Global Maya Logger

As a TD, you are often asked to trace a bug or a crash, and it is way more easy when you have all the actions and logs done by the user/software. To do so, you usually have to modify the userSetup.mel of the user when you can and begin the logging… Then remove it when you are done.

The Maya command cmdFileOutput is quite handy for that.

What a hassle to do that for every single user each time you want to trace and debug something. It can be very cumbersome especially if you have a lot of users to manage. So what about a global and automatic solution that activate only for specific users at a time? All you need to do is to put the script in the global startup of Maya, and activate it only if the username is in a specific file that you can access and modify very easily.

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Restore the original colors of animation curves

Sometimes the colors of the animation curves in the graph editor are not in RGB anymore, either it was changed by a tool or by another human, it’s hard for you to work with those weird colors. Here is the little quick tip.

To restore the original color of a curve, select a node curve by right clicking on a red field in the Attribute Editor and uncheck ‘Use Curve Color’ in the ‘Anim Curve Attributes’ section, or use this script to do it for every animation curve in a scene:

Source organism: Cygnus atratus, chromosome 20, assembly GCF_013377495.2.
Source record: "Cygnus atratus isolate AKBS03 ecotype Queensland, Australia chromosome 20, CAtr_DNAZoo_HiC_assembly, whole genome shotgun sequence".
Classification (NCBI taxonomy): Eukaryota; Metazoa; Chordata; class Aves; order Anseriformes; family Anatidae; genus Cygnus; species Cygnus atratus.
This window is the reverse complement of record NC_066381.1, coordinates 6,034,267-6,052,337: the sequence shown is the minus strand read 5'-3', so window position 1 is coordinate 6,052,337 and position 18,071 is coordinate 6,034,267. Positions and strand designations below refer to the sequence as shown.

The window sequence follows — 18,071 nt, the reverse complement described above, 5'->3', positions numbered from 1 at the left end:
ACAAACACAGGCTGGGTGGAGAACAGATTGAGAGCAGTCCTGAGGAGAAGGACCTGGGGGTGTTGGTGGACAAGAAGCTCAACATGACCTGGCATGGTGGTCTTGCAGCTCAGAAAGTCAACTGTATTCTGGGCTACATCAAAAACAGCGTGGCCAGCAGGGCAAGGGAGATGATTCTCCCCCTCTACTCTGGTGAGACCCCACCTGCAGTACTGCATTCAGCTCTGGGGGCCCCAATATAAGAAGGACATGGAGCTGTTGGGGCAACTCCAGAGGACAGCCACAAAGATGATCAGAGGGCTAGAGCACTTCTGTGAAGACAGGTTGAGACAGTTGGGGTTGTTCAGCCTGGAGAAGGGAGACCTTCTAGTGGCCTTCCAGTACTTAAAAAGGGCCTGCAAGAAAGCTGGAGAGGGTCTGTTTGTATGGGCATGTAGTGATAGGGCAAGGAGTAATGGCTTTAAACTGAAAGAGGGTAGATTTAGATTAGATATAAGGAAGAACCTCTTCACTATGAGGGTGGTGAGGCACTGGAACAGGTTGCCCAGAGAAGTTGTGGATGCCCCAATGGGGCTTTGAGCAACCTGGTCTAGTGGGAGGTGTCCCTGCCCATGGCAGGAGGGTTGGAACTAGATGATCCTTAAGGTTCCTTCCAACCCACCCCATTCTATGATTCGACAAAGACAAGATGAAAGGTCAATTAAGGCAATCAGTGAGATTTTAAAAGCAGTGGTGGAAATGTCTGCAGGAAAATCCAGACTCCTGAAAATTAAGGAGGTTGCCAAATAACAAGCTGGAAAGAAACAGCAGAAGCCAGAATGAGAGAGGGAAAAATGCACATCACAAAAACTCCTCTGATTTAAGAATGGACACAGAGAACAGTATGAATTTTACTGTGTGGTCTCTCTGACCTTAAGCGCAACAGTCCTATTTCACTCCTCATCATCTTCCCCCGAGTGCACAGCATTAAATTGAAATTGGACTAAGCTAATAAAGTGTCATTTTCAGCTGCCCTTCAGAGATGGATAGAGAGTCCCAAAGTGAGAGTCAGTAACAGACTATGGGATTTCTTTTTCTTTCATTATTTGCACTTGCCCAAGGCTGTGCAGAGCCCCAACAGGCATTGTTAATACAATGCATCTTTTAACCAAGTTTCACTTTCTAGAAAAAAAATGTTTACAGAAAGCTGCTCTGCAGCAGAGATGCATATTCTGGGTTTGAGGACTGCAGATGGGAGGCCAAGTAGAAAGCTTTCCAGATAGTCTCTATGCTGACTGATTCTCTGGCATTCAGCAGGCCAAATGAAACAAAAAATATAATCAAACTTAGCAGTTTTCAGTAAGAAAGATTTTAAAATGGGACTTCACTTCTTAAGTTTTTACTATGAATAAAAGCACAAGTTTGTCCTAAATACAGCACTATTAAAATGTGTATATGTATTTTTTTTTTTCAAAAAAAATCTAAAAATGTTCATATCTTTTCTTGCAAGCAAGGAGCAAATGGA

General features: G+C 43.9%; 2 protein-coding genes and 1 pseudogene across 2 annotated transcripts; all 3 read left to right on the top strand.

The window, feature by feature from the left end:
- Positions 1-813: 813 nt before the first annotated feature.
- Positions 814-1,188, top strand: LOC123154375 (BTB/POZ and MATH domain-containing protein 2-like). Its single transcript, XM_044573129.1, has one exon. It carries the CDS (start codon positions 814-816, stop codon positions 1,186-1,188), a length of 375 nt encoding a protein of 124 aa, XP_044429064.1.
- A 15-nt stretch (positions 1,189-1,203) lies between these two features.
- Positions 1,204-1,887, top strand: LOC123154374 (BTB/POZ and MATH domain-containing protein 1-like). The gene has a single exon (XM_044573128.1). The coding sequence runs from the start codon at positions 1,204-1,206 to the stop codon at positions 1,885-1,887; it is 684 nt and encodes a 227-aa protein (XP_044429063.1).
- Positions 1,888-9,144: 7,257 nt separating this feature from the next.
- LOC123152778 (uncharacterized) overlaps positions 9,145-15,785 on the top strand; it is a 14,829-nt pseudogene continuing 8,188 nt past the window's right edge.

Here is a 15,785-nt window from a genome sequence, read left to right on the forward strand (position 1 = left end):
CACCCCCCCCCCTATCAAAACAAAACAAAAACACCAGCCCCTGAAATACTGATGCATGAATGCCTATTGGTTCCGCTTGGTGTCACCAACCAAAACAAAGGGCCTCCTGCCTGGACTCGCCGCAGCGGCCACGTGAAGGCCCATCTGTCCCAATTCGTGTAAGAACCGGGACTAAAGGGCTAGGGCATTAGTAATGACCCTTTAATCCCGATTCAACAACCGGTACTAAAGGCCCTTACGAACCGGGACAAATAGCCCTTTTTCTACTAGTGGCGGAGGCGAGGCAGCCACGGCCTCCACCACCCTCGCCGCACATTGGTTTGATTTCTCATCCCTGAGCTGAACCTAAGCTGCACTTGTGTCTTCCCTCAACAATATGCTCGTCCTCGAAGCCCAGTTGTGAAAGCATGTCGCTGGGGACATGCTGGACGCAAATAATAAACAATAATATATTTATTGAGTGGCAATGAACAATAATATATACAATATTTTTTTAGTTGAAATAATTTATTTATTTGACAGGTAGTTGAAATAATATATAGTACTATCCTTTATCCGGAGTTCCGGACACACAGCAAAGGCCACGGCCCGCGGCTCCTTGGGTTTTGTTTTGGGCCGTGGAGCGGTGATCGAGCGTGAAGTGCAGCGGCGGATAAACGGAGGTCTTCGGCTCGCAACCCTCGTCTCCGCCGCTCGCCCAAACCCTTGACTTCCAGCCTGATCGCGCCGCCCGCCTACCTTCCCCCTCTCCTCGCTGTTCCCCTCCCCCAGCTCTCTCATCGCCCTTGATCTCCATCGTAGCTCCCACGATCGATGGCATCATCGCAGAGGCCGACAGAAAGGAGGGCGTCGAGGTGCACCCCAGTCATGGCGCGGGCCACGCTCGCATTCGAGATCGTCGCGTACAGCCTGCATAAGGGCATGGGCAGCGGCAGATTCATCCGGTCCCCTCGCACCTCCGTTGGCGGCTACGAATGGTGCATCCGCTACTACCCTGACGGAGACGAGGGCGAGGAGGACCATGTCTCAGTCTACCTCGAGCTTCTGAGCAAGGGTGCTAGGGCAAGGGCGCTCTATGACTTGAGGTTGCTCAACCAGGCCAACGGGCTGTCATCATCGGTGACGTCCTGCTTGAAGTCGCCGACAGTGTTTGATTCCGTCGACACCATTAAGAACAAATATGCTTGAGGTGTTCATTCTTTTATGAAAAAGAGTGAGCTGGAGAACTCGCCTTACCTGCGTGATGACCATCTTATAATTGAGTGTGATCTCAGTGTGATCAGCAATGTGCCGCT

objList = cmds.ls(type="animCurve")
for objName in objList:
    cmds.setAttr(objName + ".useCurveColor", 0)
string $objList[] = `ls -type "animCurve"`;
string $objName;
for ($objName in $objList) {
    setAttr ($objName + ".useCurveColor") 0;
}

Rainbow!
Because... why not?

Wait for user input in Maya

In my last article you may have noticed the Context commands were not actually waiting for the user input. All the commands following them would be executed even though the user didn’t complete the Context tool. The trick (without using the API) is to use a scriptJob that got executed only once, and that is immediately destroyed after its execution.

You call your context tool and create the scriptJob, then that scriptJob will execute the command when the condition you want is met.

try:
    cmds.dynWireCtx("paintMesh")
except RuntimeError:
    pass
cmds.setToolTo("paintMesh")
cmds.scriptJob(runOnce = True, event = ("SelectionChanged", "executed_after_action()"))

def executed_after_action():
    print "Done!"

If you are drawing a curve for example, the selection will change as soon as the user release its mouse button, you can then process whatever you want to process.